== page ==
Cognitive impairment is striking fewer elderly people today

February 25, 2008 by  
Filed under ALZHEIMER'S

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I shouldn’t be surprised by this: according to Alzheimer’s and Dementia, cognitive impairment (such as dementia) is affecting a smaller percentage of elderly Americans today that it did fifteen years ago. HealthCentral quotes the study as saying that these problem affected from 12.2 percent in 1993 and 8.7 percent in 2002.

Now, that doesn’t mean that the number of people with Alzheimer’s disease isn’t increasing. We’re still facing a coming Alzheimer’s epidemic as more people live long enough to show the symptoms of Alzheimer’s disease. But of those who live long, fewer of them are having problems with their memory.

The most important reason? Fewer strokes, fewer mini-strokes, and less vascular dementia (from poor blood flow to the brain), thanks to healthier diets and medications. The discovery that aspirin can prevent cardiovascular disease has probably helped millions. My grandmother took an aspirin pill every day.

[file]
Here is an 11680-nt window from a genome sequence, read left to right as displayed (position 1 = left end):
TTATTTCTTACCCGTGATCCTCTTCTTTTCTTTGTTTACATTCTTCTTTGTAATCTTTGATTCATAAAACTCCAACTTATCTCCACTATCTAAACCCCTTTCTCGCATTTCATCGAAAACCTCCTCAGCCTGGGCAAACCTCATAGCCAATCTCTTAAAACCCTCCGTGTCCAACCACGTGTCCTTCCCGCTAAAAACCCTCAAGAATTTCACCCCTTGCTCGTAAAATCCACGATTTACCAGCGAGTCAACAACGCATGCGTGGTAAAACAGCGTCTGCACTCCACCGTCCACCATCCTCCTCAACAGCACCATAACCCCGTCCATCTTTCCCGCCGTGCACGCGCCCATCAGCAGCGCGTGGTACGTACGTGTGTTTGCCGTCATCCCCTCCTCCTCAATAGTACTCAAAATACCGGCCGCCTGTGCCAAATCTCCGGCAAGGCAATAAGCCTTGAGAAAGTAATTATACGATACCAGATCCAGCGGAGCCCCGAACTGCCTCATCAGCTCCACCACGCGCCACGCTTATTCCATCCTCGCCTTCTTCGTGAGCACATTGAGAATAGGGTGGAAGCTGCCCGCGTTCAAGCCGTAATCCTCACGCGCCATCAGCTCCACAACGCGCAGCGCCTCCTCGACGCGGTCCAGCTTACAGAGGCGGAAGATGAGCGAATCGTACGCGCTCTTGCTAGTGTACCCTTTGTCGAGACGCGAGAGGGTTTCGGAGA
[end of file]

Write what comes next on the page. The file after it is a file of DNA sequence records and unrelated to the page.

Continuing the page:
The study suggests that using your brain can build up reserves that can withstand troubles such as strokes, head injuries, plaques and tangles. But don’t wait until you turn 80 to take up video games and crossword puzzles. You should build up those reserves as soon as possible, as young as possible. The American Psychological Association finds benefits in short mental workouts. They say,

“Memory devices such as mnemonics, routines, visualization, linking new learning to something personally meaningful, and other strategies can boost memory. The greatest gains come from combining memory skill training with cognitive restructuring – in other words, accepting normal age-related changes and actively compensating for them.”

Why is working out so hard for people, even mental workouts? I think that we associate work with drudgery. There aren’t many sweatshops in the West, where people are expected to do the same thing hour after hour, over and over, all day long, for years. Or are there? It seems to me that that idea of division of labor, where some people do one thing and never do anything else, makes people want to do nothing at all when they get a chance. They long for retirement, and when it comes, they often die.

If we all did different things all day long, we could do them longer. We could do them happier. If writing poetry or researching plants was considered something that anybody could do, then everybody might try it. Brains would get more exercise.

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